Since your nodes are double-linked (i.e. each has a list of all parents and children), creating the list of closures for all children of a certain node (especially the root node) seems like an overkill, especially if you're doing that whenever you start to filter. If you have a doubly linked graph, descendant and ancestor lists seem pretty cheap to get for each node, and for a large graph you will have to waste an awful lot of memory to keep them around.

If I am not mistaken, for each "chosen" node, you need to mark that node as safe, mark its children as safe, then traverse back to the root and mark all nodes you encounter as safe, and finally remove all non marked nodes. That should be much less work than you're doing now, if I didn't misunderstand the problem completely.

Some minor issues:

1. To merge two HashSets, it's much cheaper to use HashSet.UnionWith, than to create a new HastSet each time (like you're doing in your Filter method).

2. Btw, by looking at your code, it seems that Node.AnyDescendant should iterate through Children, not Parents.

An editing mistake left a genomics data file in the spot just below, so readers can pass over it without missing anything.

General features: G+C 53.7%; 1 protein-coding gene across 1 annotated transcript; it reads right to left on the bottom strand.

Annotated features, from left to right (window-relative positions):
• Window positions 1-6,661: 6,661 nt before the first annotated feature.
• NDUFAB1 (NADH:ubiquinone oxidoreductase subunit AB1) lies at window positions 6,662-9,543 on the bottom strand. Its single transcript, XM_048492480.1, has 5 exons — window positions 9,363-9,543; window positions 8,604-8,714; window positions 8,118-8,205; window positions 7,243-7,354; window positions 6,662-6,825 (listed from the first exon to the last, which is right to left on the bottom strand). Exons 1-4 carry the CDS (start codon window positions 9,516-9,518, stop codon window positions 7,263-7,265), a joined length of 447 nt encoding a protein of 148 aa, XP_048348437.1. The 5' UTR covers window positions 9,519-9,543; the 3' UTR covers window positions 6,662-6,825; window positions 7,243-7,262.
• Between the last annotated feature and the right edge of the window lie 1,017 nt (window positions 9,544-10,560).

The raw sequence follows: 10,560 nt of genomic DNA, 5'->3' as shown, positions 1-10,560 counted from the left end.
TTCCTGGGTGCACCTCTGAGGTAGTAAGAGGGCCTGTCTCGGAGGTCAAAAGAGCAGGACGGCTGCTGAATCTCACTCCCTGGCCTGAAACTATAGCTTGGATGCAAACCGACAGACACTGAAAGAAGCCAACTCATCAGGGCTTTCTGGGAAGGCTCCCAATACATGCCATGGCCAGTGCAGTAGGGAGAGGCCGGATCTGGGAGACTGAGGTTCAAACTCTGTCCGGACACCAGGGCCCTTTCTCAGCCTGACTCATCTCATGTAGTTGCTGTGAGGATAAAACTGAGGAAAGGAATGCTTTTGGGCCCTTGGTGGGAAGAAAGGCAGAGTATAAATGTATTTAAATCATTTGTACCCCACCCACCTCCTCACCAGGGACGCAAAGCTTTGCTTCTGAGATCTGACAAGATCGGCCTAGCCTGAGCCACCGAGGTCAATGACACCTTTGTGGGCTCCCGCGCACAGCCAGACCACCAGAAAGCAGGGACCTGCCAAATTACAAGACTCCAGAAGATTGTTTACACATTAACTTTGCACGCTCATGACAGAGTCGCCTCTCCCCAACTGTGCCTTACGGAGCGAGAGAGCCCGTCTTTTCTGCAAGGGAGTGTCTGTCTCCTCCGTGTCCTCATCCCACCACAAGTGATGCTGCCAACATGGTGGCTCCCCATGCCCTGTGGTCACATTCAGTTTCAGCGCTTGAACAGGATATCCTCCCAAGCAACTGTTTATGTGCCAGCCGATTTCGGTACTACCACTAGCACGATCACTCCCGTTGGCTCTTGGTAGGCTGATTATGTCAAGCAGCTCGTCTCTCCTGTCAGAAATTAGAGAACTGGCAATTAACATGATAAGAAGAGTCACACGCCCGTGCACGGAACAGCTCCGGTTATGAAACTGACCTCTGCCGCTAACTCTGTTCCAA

I.e. wouldn't this work:

public static Node Filter(Node startNode, IEnumerable<int> includedNodes)
{
var explicitlyIncludedNodes = startNode
.Descendants()
.Where(n => includedNodes.Contains(n.Id));

var nodesToKeep = new HashSet<int>();
foreach (var node in explicitlyIncludedNodes)
{
nodesToKeep.UnionWith(node.Ancestors().Select(n => n.Id));
nodesToKeep.UnionWith(node.Descendants().Select(n => n.Id));
}

}


Ancestors() should simply return all ancestors all the way to the root:

public IEnumerable<Node> Ancestors()
{
var stack = new Stack<Node>();
stack.Push(this);
while (stack.Count != 0)
{
var current = stack.Pop();
yield return current;

foreach (var child in current.Parents)
stack.Push(child);
}
}


(Descendants the same way but for Children instead of Parents)

Expanding on Groo's answer a bit. One classic solution to this problem which avoids building temporary node sets is to add a Tag to your Node class. For simplicities sake lets say we make it a Guid